Sea of Silk

E. Jane Burns argues that literary portraits of medieval heroines who produce and decorate silk cloth or otherwise manipulate items of silk outline a metaphorical geography that includes northern France as an important cultural player within the silk economics of the Mediterranean.

Sea of Silk
A Textile Geography of Women's Work in Medieval French Literature

E. Jane Burns

2009 | 272 pages | Cloth $59.95
Literature | Women's Studies/Gender Studies
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Table of Contents

Introduction. Sea of Silk: A Textile Geography
Chapter 1. Women and Silk: Remapping the Silk Routes from China to France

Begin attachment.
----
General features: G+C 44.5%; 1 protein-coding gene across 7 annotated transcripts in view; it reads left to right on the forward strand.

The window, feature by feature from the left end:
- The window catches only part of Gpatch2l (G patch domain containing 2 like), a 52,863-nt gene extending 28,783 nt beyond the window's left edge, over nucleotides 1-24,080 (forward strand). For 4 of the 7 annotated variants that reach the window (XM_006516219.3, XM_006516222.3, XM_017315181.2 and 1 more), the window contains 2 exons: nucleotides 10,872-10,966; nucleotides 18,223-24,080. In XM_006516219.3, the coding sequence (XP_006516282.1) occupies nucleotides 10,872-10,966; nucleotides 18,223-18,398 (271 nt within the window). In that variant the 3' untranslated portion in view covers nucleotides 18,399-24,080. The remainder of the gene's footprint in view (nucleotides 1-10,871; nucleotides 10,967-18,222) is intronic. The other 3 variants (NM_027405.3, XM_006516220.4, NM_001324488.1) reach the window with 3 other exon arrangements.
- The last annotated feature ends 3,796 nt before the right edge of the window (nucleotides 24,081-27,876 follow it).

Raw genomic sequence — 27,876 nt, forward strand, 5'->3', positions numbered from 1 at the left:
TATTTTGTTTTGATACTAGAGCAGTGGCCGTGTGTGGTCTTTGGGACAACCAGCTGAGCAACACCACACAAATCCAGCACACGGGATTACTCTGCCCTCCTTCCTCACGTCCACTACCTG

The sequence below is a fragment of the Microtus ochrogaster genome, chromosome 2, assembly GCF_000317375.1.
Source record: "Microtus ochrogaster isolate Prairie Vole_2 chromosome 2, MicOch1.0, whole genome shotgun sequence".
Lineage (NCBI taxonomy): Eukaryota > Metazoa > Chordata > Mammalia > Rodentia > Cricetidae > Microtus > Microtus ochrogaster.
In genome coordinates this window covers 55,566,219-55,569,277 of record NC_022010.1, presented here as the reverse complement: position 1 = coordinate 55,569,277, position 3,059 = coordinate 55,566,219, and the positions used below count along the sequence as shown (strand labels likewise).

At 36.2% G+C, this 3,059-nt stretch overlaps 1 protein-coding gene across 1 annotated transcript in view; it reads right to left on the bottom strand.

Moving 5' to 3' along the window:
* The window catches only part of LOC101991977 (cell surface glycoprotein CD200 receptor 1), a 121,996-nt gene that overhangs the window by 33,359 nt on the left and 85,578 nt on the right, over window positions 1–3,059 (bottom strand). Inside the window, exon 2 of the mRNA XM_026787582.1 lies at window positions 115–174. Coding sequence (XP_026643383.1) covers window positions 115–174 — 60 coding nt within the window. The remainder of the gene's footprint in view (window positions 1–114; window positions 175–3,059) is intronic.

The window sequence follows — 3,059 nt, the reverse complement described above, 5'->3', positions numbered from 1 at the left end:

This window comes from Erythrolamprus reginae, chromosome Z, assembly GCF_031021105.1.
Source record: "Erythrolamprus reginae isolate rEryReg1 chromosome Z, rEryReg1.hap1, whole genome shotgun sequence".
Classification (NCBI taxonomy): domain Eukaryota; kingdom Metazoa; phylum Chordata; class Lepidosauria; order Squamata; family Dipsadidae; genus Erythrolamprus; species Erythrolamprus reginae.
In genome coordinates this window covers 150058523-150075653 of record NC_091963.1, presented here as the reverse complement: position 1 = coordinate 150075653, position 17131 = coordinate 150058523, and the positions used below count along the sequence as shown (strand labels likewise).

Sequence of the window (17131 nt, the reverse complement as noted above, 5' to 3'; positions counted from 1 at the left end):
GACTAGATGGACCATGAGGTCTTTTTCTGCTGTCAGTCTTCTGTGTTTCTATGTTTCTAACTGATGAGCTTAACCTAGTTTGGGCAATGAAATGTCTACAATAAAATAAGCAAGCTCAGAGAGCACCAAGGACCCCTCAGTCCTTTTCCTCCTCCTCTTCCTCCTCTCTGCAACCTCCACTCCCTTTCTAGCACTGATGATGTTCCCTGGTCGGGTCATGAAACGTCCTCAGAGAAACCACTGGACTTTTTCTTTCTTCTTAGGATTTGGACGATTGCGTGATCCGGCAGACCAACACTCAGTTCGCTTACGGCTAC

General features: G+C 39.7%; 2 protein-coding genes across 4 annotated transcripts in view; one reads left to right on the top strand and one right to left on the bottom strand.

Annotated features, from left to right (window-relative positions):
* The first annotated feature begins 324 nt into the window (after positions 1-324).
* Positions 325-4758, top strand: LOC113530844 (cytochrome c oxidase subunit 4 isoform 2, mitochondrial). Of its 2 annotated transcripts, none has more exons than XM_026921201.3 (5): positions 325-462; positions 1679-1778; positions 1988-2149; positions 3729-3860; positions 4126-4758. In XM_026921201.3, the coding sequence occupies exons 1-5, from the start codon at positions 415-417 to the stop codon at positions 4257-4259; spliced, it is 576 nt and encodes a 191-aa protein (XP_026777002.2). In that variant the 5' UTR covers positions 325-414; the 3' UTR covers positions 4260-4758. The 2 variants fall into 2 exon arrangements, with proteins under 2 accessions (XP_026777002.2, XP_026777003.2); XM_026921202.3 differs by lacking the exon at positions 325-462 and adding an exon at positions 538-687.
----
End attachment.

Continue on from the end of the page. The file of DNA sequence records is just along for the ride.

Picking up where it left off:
Chapter 2. Women Silk Workers from King Arthur's France to King Roger's Palermo (Yvain ou Le Chevalier au lion)
Chapter 3. Women Working Silk from Constantinople to Lotharingia (Le Dit de l'Empereur Constant, Le Roman de la Rose ou de Guillaume de Dole)
Chapter 4. Following Two "Ladies of Carthage" from Tyre to North Africa and Spain to France (Le Roman d'Enéas, Aucassin et Nicolette)
Chapter 5. Women Mapping a Silk Route from Saint-Denis to Jerusalem and Constantinople (Le Pèlerinage de Charlemagne)
Chapter 6. Silk Between virgins: Following a Relic from Constantinople to Chartres

Works Cited